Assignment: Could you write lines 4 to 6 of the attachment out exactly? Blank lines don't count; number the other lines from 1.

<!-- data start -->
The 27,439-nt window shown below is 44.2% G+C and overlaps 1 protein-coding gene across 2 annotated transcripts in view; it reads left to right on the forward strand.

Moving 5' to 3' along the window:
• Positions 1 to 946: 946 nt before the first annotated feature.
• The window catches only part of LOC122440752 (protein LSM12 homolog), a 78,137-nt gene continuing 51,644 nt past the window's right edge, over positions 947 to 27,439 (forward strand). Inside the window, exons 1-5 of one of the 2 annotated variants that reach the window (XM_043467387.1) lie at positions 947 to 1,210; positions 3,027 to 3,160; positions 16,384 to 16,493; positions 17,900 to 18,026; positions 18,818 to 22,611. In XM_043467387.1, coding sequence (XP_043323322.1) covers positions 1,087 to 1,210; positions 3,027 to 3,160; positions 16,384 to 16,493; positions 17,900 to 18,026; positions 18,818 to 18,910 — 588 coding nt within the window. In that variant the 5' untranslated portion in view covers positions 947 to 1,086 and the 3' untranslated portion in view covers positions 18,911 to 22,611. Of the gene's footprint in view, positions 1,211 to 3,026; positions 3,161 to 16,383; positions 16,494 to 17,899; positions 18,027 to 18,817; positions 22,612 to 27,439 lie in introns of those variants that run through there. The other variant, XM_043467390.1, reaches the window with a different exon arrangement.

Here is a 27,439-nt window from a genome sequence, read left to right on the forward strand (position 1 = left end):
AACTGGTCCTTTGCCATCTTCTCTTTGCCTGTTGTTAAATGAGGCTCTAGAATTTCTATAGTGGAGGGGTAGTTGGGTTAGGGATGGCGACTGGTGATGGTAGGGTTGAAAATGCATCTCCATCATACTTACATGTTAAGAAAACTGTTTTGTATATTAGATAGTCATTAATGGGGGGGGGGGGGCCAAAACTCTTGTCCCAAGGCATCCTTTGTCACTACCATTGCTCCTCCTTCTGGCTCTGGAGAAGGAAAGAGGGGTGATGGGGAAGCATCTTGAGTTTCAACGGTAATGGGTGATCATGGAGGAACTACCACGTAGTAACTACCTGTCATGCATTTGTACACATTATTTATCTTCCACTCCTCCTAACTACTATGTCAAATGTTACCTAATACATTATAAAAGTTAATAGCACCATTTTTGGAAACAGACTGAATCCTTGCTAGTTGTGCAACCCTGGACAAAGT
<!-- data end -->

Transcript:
• The window catches only part of LOC122440752 (protein LSM12 homolog), a 78,137-nt gene continuing 51,644 nt past the window's right edge, over positions 947 to 27,439 (forward strand). Inside the window, exons 1-5 of one of the 2 annotated variants that reach the window (XM_043467387.1) lie at positions 947 to 1,210; positions 3,027 to 3,160; positions 16,384 to 16,493; positions 17,900 to 18,026; positions 18,818 to 22,611. In XM_043467387.1, coding sequence (XP_043323322.1) covers positions 1,087 to 1,210; positions 3,027 to 3,160; positions 16,384 to 16,493; positions 17,900 to 18,026; positions 18,818 to 18,910 — 588 coding nt within the window. In that variant the 5' untranslated portion in view covers positions 947 to 1,086 and the 3' untranslated portion in view covers positions 18,911 to 22,611. Of the gene's footprint in view, positions 1,211 to 3,026; positions 3,161 to 16,383; positions 16,494 to 17,899; positions 18,027 to 18,817; positions 22,612 to 27,439 lie in introns of those variants that run through there. The other variant, XM_043467390.1, reaches the window with a different exon arrangement.

Here is a 27,439-nt window from a genome sequence, read left to right on the forward strand (position 1 = left end):
AACTGGTCCTTTGCCATCTTCTCTTTGCCTGTTGTTAAATGAGGCTCTAGAATTTCTATAGTGGAGGGGTAGTTGGGTTAGGGATGGCGACTGGTGATGGTAGGGTTGAAAATGCATCTCCATCATACTTACATGTTAAGAAAACTGTTTTGTATATTAGATAGTCATTAATGGGGGGGGGGGGGCCAAAACTCTTGTCCCAAGGCATCCTTTGTCACTACCATTGCTCCTCCTTCTGGCTCTGGAGAAGGAAAGAGGGGTGATGGGGAAGCATCTTGAGTTTCAACGGTAATGGGTGATCATGGAGGAACTACCACGTAGTAACTACCTGTCATGCATTTGTACACATTATTTATCTTCCACTCCTCCTAACTACTATGTCAAATGTTACCTAATACATTATAAAAGTTAATAGCACCATTTTTGGAAACAGACTGAATCCTTGCTAGTTGTGCAACCCTGGACAAAGT